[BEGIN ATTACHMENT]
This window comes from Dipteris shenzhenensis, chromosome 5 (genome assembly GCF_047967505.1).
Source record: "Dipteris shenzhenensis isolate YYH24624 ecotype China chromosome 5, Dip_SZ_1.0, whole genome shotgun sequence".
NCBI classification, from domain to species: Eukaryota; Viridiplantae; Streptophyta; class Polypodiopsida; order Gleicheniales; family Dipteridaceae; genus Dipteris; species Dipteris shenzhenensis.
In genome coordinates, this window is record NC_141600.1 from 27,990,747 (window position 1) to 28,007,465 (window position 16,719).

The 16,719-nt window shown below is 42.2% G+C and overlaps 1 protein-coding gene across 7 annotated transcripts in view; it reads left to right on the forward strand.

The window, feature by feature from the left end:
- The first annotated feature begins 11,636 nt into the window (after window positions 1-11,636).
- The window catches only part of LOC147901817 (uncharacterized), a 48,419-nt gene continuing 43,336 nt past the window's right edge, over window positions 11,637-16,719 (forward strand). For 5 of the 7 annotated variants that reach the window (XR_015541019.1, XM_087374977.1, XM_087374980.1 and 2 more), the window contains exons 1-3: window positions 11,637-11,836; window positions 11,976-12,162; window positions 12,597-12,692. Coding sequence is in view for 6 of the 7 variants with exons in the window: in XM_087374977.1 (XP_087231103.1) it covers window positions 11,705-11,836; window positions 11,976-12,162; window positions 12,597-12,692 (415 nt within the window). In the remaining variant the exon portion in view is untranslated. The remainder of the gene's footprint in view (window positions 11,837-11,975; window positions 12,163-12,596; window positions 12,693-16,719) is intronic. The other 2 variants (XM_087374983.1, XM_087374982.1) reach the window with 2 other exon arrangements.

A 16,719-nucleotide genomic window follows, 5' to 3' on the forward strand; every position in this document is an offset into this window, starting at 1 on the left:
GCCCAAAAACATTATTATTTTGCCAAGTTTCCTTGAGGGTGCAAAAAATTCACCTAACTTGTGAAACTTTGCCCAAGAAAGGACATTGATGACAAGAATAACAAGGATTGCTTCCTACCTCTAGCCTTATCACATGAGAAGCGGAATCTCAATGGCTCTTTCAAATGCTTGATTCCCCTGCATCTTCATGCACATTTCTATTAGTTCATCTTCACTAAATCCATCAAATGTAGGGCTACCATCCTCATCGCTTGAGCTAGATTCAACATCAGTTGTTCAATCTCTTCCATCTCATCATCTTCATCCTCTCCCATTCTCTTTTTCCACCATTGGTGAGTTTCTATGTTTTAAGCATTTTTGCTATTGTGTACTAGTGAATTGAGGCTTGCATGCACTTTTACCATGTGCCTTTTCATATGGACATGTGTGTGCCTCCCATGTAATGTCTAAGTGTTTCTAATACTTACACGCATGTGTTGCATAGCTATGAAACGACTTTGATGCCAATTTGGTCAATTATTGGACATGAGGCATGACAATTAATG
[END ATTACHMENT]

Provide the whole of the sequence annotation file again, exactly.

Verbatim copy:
This window comes from Dipteris shenzhenensis, chromosome 5 (genome assembly GCF_047967505.1).
Source record: "Dipteris shenzhenensis isolate YYH24624 ecotype China chromosome 5, Dip_SZ_1.0, whole genome shotgun sequence".
NCBI classification, from domain to species: Eukaryota; Viridiplantae; Streptophyta; class Polypodiopsida; order Gleicheniales; family Dipteridaceae; genus Dipteris; species Dipteris shenzhenensis.
In genome coordinates, this window is record NC_141600.1 from 27,990,747 (window position 1) to 28,007,465 (window position 16,719).

The 16,719-nt window shown below is 42.2% G+C and overlaps 1 protein-coding gene across 7 annotated transcripts in view; it reads left to right on the forward strand.

The window, feature by feature from the left end:
- The first annotated feature begins 11,636 nt into the window (after window positions 1-11,636).
- The window catches only part of LOC147901817 (uncharacterized), a 48,419-nt gene continuing 43,336 nt past the window's right edge, over window positions 11,637-16,719 (forward strand). For 5 of the 7 annotated variants that reach the window (XR_015541019.1, XM_087374977.1, XM_087374980.1 and 2 more), the window contains exons 1-3: window positions 11,637-11,836; window positions 11,976-12,162; window positions 12,597-12,692. Coding sequence is in view for 6 of the 7 variants with exons in the window: in XM_087374977.1 (XP_087231103.1) it covers window positions 11,705-11,836; window positions 11,976-12,162; window positions 12,597-12,692 (415 nt within the window). In the remaining variant the exon portion in view is untranslated. The remainder of the gene's footprint in view (window positions 11,837-11,975; window positions 12,163-12,596; window positions 12,693-16,719) is intronic. The other 2 variants (XM_087374983.1, XM_087374982.1) reach the window with 2 other exon arrangements.

A 16,719-nucleotide genomic window follows, 5' to 3' on the forward strand; every position in this document is an offset into this window, starting at 1 on the left:
GCCCAAAAACATTATTATTTTGCCAAGTTTCCTTGAGGGTGCAAAAAATTCACCTAACTTGTGAAACTTTGCCCAAGAAAGGACATTGATGACAAGAATAACAAGGATTGCTTCCTACCTCTAGCCTTATCACATGAGAAGCGGAATCTCAATGGCTCTTTCAAATGCTTGATTCCCCTGCATCTTCATGCACATTTCTATTAGTTCATCTTCACTAAATCCATCAAATGTAGGGCTACCATCCTCATCGCTTGAGCTAGATTCAACATCAGTTGTTCAATCTCTTCCATCTCATCATCTTCATCCTCTCCCATTCTCTTTTTCCACCATTGGTGAGTTTCTATGTTTTAAGCATTTTTGCTATTGTGTACTAGTGAATTGAGGCTTGCATGCACTTTTACCATGTGCCTTTTCATATGGACATGTGTGTGCCTCCCATGTAATGTCTAAGTGTTTCTAATACTTACACGCATGTGTTGCATAGCTATGAAACGACTTTGATGCCAATTTGGTCAATTATTGGACATGAGGCATGACAATTAATG